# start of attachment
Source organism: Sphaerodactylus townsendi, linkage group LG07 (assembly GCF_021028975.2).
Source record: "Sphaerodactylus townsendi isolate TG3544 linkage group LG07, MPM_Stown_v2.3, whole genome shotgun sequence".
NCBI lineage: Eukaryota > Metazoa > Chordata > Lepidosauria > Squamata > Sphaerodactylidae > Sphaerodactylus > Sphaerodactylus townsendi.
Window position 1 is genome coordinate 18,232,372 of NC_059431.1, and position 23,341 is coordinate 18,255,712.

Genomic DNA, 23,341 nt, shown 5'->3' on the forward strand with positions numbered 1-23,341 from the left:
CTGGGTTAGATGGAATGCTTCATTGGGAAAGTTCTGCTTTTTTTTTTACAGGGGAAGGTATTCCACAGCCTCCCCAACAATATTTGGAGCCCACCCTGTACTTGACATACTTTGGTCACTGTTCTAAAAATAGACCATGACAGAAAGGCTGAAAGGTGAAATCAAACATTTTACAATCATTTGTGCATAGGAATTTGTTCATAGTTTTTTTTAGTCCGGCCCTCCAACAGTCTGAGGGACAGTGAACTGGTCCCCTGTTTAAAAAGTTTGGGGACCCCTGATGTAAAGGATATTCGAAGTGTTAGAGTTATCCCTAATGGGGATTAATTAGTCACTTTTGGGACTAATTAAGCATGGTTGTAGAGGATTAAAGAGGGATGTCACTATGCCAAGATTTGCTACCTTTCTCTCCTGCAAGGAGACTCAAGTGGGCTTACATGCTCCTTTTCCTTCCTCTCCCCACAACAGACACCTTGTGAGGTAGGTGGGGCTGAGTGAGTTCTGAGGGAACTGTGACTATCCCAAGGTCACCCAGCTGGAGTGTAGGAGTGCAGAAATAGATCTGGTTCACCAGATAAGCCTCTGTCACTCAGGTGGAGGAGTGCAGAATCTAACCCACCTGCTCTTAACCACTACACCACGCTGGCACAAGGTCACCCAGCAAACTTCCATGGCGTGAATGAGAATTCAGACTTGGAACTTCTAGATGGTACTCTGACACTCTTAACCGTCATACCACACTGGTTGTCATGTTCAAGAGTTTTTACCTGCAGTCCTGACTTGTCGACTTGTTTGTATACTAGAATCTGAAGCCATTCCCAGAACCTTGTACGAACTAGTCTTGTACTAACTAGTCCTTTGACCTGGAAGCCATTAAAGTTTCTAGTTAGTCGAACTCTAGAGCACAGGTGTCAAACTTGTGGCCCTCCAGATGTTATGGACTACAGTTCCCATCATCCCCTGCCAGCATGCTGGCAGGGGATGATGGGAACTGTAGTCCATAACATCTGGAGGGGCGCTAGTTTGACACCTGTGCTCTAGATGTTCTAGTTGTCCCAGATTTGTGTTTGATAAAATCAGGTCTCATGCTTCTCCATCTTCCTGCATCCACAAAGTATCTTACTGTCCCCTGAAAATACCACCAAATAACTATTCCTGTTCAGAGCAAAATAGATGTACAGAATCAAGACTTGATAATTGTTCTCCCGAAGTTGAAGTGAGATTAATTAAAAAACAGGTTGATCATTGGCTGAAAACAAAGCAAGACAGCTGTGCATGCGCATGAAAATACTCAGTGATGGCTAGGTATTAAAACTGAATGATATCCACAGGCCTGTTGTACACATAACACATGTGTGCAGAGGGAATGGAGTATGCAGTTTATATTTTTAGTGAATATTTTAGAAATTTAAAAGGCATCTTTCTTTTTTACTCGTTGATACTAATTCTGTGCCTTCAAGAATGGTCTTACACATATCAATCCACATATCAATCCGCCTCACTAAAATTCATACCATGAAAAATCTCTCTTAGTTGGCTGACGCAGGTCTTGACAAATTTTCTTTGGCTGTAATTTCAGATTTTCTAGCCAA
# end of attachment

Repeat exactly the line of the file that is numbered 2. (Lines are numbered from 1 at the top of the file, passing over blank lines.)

Source record: "Sphaerodactylus townsendi isolate TG3544 linkage group LG07, MPM_Stown_v2.3, whole genome shotgun sequence".